North Carolina Social Security Disability – The Bear Bones Basics

April 10, 2012, by Michael A. DeMayo

Whether you discovered the hard news that your 58-year old mother has early onset dementia, or you’ve been diagnosed with a chronic disease that’s compelled you to take substantial time off of work, you are interested in learning about North Carolina social security disability benefits.

This blog often addresses the challenges facing applicants and beneficiaries of programs like social security disability and supplemental security income. But it’s never a bad idea to review the key basics. To that end, here is a summary to help you understand a little bit more about what this program is… and is not.

SSDI – A Little Bit Like a Government Insurance Program

If you worked for certain amount of time and paid FICA taxes for about a decade or longer, you may qualify to receive a monthly stipend called Social Security Disability, if/when a mental or physical problem prevents you from earning a living. You can collect this income irrespective of whether you got hurt at work or not. In other words, this is not like worker’s comp: you can pick up a rare disease on a vacation to Africa, for instance, and come back and still collect benefits. You don’t have to prove that you got sick at work or anything.

Your past earnings will help to determine how much money you can get. When you apply for Social Security Disability, you will have to wait a certain amount of time before collecting benefits. Your filing deadline (or lack thereof) will depend on when you last worked. Be wary of deferring the application process. If you delay, the concept of “date last insured” can come into play and cause you problems. (Follow the link bottom of the page to learn more about the date last insured concept).

The vast majority of SSDI applications are turned down – approximately 2/3rds. The government publishes guidelines to help you speed the process along and improve your chances of collecting the money. But the situation can be quite overwhelming, even for people who are young, healthy, and cognitively capable. If you are struggling with your application, it really may be worth your while to pass the baton to a friend or a family member who has the time, experience, and resourcefulness to walk you through the steps. Alternatively (and/or) you may wish to connect with a law firm in North Carolina that specializes in Social Security Disability benefits.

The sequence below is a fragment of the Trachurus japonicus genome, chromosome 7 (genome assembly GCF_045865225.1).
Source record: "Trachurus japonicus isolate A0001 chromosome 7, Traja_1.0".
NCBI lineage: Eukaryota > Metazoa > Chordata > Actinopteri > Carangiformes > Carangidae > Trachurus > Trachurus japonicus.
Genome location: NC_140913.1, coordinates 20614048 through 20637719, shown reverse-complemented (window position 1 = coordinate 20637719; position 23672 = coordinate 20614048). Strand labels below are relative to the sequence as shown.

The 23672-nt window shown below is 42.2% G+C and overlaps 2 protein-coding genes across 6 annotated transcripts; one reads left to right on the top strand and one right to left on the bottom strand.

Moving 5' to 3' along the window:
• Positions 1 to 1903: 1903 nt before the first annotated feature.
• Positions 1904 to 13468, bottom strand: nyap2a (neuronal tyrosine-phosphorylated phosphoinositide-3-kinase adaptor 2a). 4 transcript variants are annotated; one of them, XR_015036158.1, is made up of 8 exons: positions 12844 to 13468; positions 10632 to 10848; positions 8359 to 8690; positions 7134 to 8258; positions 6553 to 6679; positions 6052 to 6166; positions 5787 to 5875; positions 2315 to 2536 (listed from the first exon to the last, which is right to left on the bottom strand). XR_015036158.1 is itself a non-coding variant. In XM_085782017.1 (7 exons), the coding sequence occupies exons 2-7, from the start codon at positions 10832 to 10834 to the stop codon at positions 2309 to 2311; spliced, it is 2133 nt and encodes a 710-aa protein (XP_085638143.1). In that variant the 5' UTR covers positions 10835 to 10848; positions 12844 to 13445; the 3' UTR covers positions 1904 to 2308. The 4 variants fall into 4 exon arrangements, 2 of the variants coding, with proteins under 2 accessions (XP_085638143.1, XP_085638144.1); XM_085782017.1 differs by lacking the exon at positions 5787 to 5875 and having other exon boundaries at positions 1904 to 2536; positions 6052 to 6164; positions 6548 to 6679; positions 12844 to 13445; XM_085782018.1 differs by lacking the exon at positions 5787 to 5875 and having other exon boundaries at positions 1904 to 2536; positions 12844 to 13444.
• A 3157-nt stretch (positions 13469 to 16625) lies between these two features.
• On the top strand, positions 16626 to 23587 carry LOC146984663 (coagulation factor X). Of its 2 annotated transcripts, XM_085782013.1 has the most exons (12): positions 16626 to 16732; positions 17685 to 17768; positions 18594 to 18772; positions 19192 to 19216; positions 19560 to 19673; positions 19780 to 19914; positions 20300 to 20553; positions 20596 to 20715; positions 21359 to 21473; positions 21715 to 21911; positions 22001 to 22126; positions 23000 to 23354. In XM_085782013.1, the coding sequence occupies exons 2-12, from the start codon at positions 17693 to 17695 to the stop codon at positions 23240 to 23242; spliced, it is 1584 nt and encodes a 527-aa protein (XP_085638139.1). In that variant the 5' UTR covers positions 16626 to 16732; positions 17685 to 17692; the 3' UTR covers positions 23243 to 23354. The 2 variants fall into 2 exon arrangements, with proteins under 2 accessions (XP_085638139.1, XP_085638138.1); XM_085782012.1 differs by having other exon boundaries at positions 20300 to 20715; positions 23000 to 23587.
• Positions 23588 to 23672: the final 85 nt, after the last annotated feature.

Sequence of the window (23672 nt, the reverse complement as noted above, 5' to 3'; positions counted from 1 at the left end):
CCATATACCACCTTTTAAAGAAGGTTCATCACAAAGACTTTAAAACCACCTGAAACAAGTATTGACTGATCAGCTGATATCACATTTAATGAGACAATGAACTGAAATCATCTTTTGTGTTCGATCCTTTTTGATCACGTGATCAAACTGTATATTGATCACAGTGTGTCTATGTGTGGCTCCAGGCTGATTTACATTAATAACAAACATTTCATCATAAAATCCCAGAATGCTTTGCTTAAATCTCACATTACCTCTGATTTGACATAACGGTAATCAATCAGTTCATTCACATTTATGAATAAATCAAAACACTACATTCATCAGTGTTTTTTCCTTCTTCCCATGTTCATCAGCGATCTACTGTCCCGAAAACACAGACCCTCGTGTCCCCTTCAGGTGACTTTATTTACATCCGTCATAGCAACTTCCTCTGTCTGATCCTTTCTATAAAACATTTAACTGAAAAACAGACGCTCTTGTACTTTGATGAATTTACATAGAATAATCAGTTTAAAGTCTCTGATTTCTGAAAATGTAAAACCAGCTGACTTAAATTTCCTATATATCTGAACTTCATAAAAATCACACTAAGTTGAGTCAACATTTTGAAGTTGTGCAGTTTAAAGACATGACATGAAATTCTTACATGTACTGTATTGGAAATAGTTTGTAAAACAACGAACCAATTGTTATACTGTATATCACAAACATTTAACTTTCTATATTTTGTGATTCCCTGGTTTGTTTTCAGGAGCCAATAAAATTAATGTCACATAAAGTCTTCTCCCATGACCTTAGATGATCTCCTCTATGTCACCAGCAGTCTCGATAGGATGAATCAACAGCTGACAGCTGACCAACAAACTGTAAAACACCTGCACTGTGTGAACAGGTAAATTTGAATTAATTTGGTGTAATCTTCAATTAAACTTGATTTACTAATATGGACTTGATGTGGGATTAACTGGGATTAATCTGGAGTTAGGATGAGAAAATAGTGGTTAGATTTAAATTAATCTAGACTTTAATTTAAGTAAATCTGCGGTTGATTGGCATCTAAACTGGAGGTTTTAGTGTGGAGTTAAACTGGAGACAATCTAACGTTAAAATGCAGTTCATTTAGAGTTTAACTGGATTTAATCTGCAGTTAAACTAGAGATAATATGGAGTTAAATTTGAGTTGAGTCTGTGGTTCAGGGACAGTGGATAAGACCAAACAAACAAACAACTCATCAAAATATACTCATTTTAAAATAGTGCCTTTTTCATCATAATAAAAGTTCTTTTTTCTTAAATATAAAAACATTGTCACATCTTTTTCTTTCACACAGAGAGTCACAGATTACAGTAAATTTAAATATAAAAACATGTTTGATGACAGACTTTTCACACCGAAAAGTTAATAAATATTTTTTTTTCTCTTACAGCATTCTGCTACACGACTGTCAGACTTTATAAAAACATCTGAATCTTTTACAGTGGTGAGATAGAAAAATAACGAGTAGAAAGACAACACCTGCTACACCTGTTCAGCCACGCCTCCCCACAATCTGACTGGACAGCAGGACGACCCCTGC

Note that SSDI may be a safety net, but the program is structured to encourage you to return to employment if/when possible. To that end, you need to be prepared to provide periodic evidence that you remain disabled or sick – and these checks can be somewhat intrusive.

To make the process work for you, invest time in educating yourself about SSDI – what it means, what the common pitfalls are, what the experts recommend, etc. Yes, the concepts and bureaucracy can be confusing. But it’s well worth your time to learn more and thus augment your chances of success.

More Web Resources:

Date Last Insured

FICA Taxes

 
 

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